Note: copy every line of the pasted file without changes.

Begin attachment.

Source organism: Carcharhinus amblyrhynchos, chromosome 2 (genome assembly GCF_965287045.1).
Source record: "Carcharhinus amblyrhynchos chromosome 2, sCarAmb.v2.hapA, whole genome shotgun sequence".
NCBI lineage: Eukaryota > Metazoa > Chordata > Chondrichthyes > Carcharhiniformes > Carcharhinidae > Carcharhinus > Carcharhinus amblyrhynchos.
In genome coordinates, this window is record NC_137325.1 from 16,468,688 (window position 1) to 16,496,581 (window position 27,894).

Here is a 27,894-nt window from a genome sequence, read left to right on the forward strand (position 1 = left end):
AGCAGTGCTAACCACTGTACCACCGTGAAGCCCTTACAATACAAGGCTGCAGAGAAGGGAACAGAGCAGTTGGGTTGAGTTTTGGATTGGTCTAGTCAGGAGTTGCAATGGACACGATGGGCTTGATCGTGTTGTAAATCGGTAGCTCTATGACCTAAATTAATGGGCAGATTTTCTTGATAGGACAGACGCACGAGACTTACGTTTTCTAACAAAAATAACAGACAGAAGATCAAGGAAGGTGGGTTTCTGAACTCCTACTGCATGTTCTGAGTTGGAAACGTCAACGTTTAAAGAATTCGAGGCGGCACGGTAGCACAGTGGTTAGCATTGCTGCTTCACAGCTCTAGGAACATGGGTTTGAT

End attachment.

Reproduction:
Source organism: Carcharhinus amblyrhynchos, chromosome 2 (genome assembly GCF_965287045.1).
Source record: "Carcharhinus amblyrhynchos chromosome 2, sCarAmb.v2.hapA, whole genome shotgun sequence".
NCBI lineage: Eukaryota > Metazoa > Chordata > Chondrichthyes > Carcharhiniformes > Carcharhinidae > Carcharhinus > Carcharhinus amblyrhynchos.
In genome coordinates, this window is record NC_137325.1 from 16,468,688 (window position 1) to 16,496,581 (window position 27,894).

Here is a 27,894-nt window from a genome sequence, read left to right on the forward strand (position 1 = left end):
AGCAGTGCTAACCACTGTACCACCGTGAAGCCCTTACAATACAAGGCTGCAGAGAAGGGAACAGAGCAGTTGGGTTGAGTTTTGGATTGGTCTAGTCAGGAGTTGCAATGGACACGATGGGCTTGATCGTGTTGTAAATCGGTAGCTCTATGACCTAAATTAATGGGCAGATTTTCTTGATAGGACAGACGCACGAGACTTACGTTTTCTAACAAAAATAACAGACAGAAGATCAAGGAAGGTGGGTTTCTGAACTCCTACTGCATGTTCTGAGTTGGAAACGTCAACGTTTAAAGAATTCGAGGCGGCACGGTAGCACAGTGGTTAGCATTGCTGCTTCACAGCTCTAGGAACATGGGTTTGAT